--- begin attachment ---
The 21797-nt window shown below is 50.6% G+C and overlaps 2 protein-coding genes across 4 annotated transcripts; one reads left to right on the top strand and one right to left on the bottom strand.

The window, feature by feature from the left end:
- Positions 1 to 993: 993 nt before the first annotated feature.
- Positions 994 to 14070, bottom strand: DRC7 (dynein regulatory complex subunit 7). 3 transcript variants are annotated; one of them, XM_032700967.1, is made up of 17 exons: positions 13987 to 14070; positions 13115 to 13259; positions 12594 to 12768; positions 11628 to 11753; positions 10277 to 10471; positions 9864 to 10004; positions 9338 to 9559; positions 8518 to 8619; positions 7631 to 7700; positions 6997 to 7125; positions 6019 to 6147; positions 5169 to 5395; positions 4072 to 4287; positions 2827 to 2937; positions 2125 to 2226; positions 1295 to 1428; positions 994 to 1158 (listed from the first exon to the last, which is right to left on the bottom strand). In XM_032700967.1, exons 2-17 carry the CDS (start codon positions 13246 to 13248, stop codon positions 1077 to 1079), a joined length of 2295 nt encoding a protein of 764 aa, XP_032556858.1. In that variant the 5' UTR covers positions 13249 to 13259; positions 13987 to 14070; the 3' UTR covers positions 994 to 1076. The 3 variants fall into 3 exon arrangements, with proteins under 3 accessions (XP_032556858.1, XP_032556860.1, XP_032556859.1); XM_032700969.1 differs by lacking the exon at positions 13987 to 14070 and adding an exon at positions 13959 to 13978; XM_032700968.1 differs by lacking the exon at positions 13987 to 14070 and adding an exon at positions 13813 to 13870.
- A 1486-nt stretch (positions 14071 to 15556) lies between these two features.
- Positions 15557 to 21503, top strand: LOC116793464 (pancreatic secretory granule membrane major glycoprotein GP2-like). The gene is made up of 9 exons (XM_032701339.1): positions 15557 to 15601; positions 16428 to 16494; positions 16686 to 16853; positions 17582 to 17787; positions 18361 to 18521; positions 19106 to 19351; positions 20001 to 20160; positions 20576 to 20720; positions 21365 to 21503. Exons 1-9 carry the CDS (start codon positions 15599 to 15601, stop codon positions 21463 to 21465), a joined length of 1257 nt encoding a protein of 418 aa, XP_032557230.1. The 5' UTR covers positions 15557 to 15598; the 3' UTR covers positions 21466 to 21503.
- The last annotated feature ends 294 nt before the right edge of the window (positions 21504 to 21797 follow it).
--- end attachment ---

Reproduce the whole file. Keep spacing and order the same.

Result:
The 21797-nt window shown below is 50.6% G+C and overlaps 2 protein-coding genes across 4 annotated transcripts; one reads left to right on the top strand and one right to left on the bottom strand.

The window, feature by feature from the left end:
- Positions 1 to 993: 993 nt before the first annotated feature.
- Positions 994 to 14070, bottom strand: DRC7 (dynein regulatory complex subunit 7). 3 transcript variants are annotated; one of them, XM_032700967.1, is made up of 17 exons: positions 13987 to 14070; positions 13115 to 13259; positions 12594 to 12768; positions 11628 to 11753; positions 10277 to 10471; positions 9864 to 10004; positions 9338 to 9559; positions 8518 to 8619; positions 7631 to 7700; positions 6997 to 7125; positions 6019 to 6147; positions 5169 to 5395; positions 4072 to 4287; positions 2827 to 2937; positions 2125 to 2226; positions 1295 to 1428; positions 994 to 1158 (listed from the first exon to the last, which is right to left on the bottom strand). In XM_032700967.1, exons 2-17 carry the CDS (start codon positions 13246 to 13248, stop codon positions 1077 to 1079), a joined length of 2295 nt encoding a protein of 764 aa, XP_032556858.1. In that variant the 5' UTR covers positions 13249 to 13259; positions 13987 to 14070; the 3' UTR covers positions 994 to 1076. The 3 variants fall into 3 exon arrangements, with proteins under 3 accessions (XP_032556858.1, XP_032556860.1, XP_032556859.1); XM_032700969.1 differs by lacking the exon at positions 13987 to 14070 and adding an exon at positions 13959 to 13978; XM_032700968.1 differs by lacking the exon at positions 13987 to 14070 and adding an exon at positions 13813 to 13870.
- A 1486-nt stretch (positions 14071 to 15556) lies between these two features.
- Positions 15557 to 21503, top strand: LOC116793464 (pancreatic secretory granule membrane major glycoprotein GP2-like). The gene is made up of 9 exons (XM_032701339.1): positions 15557 to 15601; positions 16428 to 16494; positions 16686 to 16853; positions 17582 to 17787; positions 18361 to 18521; positions 19106 to 19351; positions 20001 to 20160; positions 20576 to 20720; positions 21365 to 21503. Exons 1-9 carry the CDS (start codon positions 15599 to 15601, stop codon positions 21463 to 21465), a joined length of 1257 nt encoding a protein of 418 aa, XP_032557230.1. The 5' UTR covers positions 15557 to 15598; the 3' UTR covers positions 21466 to 21503.
- The last annotated feature ends 294 nt before the right edge of the window (positions 21504 to 21797 follow it).